Food Day, my favorite new holiday, is a simple but profound celebration of something all humans share – we become the food we eat. The first annual Food Day (foodday.org), debuts October 24, sponsored by the Center for Science in the Public Interest, the nonprofit group that has led successful fights for food labeling, better nutrition, and safer food since 1971. Food Day is being championed by more than 70 partner organizations and many stars of good food. Events range from farm-to-table dinner benefits to “veggiecations” (events and meals focused around, well, you figure it out). The goal is for Americans to consider the personal, social, environmental, and political consequences of the food choices we make every day. Where does our food come from? How is it produced? What’s in it? And what does it mean for our children’s health?
Eat Real, America!
Food Day is committed to:
- Reduce diet-related disease by promoting healthy foods
- Support sustainable farms & cut subsidies to big agribusiness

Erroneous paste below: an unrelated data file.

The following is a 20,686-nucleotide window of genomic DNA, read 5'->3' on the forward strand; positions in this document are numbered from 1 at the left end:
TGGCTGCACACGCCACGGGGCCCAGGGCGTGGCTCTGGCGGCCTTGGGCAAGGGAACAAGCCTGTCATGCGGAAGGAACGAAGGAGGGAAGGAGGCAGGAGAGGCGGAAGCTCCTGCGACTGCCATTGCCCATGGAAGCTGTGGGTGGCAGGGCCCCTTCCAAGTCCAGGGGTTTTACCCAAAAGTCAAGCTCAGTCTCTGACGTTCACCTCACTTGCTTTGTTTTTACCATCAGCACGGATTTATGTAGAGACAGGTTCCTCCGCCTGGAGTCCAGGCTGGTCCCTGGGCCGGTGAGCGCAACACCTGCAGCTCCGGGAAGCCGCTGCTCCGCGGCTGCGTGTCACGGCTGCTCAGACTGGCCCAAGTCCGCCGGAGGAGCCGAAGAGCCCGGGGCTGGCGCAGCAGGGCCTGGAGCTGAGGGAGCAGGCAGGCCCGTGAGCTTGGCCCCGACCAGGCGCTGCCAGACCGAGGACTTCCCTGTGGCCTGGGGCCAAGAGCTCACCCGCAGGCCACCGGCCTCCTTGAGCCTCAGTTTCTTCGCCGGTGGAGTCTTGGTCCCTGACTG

- Expand access to food and alleviate hunger
- Protect the environment & animals by reforming factory farms
- Promote health by curbing junk-food marketing to kids
Food Day’s message for children is a little simpler: Eat real food, mostly plants, not too much. Kids can learn this simple refrain, and have fun when you pull out examples to consider together.
Good food changes our lives, individually and together, in many dimensions. Food Day will be celebrated with events in venues all across the country. It’d be great to find an event near you – but you don’t need to go out. I’m excited about Food Day in the home. Just thoughtfully share something delicious together, from start to finish. Bon appetite!